The Government’s announcement that the 2030 ban on the sale of new internal combustion engine vehicles was going to be rolled back by five years probably came as a surprise to absolutely nobody reading this.
If you are running a garage, you know that despite the exponential increase in EV sales month-by-month, the vast majority of cars you are seeing are still what you might call conventional. That isn’t to say we don’t ever have EVs in.
As I mentioned in the past, here at Parkit Motors, we have an EV bay. We have a few existing customers who went electric, and decided to stick with us. We also have a small but loyal cadre of newer customers. We marketed the business hard to get them in too. You wouldn’t believe how many “Parkit Motors: #1 for EV servicing” fliers Mrs Parkit had me hand out upand-down the High Street, all the time dressed as the Marvel supervillain Electro. I still get some of the kids from the local school calling out to me “Oi! Lightning eyebrows!” when they seem me. That’s a day I won’t live down any time soon. Mr Benn never had to put up with this sort of thing…
However, talking to our customers, what I learned was that those who had taken the plunge had the ability to charge at home. Many of my other customers were not against the idea but would be reliant on public charging, which is available but not the easiest thing for them. My concern, going beyond the specific plug-in is the problem of what is powering that. This country is already pushing the envelope in terms of what can be achieved with the electricity generating capacity that’s available. If all cars in the UK were electric, could we keep the lights on for everything else? I have wondered that many times over the years.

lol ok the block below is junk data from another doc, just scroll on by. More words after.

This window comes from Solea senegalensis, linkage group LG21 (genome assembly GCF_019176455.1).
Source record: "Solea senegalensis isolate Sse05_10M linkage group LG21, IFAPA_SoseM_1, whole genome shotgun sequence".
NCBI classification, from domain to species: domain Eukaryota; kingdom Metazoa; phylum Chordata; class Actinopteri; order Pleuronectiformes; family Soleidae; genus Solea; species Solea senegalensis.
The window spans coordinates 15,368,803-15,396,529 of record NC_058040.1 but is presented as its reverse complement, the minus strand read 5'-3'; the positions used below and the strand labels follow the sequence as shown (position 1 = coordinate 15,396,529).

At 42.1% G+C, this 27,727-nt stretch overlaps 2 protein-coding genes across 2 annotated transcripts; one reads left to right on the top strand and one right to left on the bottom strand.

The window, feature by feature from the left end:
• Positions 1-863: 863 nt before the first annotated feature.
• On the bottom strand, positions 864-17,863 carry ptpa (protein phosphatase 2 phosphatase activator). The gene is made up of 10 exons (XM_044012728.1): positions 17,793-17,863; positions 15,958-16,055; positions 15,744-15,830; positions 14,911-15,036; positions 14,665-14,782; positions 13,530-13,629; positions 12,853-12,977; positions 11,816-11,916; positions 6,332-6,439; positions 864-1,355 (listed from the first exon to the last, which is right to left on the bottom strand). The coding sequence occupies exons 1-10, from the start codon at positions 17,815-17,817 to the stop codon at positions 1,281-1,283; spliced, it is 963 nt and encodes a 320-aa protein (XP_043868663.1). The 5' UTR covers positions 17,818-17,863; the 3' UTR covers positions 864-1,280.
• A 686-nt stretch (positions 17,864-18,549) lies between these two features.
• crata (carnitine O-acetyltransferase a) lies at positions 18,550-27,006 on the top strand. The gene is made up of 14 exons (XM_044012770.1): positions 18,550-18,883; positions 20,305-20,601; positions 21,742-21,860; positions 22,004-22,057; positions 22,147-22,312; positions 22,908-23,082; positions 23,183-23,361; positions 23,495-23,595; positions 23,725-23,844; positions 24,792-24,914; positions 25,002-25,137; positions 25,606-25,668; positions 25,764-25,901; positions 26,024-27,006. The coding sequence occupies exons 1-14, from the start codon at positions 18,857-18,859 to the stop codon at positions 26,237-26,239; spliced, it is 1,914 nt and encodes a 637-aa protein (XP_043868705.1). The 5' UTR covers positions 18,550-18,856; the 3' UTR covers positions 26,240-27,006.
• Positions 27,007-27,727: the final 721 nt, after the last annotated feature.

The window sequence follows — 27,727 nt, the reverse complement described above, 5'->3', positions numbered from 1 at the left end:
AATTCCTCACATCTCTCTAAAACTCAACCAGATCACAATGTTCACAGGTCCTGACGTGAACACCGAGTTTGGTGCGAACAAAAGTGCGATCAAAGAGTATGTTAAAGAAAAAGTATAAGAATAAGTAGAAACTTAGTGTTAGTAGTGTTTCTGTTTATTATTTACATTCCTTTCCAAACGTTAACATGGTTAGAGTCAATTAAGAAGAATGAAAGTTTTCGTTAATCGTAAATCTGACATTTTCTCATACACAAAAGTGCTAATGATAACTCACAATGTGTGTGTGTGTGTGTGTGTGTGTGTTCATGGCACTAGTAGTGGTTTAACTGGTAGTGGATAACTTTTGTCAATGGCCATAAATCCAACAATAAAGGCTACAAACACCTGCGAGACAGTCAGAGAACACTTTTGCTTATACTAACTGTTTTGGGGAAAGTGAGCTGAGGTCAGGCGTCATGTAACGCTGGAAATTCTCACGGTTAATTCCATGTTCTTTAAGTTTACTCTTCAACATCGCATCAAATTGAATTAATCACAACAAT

The cost of the cars is apparently another concern, although in theory, as the tech stabilises and economies of scale kick in, the prices should come down. That’s how I understand it anyway. With households having been hammered by rising costs over the last couple of years as postpandemic supply chain shocks collided with the consequences of the war in Ukraine, it’s not entirely surprising that the Government decided to take some of the pressure off for the country, and for itself frankly. If you are intending to end the sale of new internal combustion engine cars and shift everything to EVs within a few years, you might want to massively, and I mean massively ramp up the availability of charge points. Then, you might want to build some power stations. Then at the same time, you’ll definitely want to keep those financial incentives that encourage people to make the leap. You’ll want those getting higher. You certainly won’t want to start phasing them out just as you expect everyone to give up on petrol and diesel, thereby removing the inducement.
So, here we are. To be honest, as an independent garage owner who has a finger in both pies (Mrs P keeps telling me to wash my hands because of this), I’m happy to be able to work on more or less whatever comes through the door. In the end, the market will make its own mind up anyway.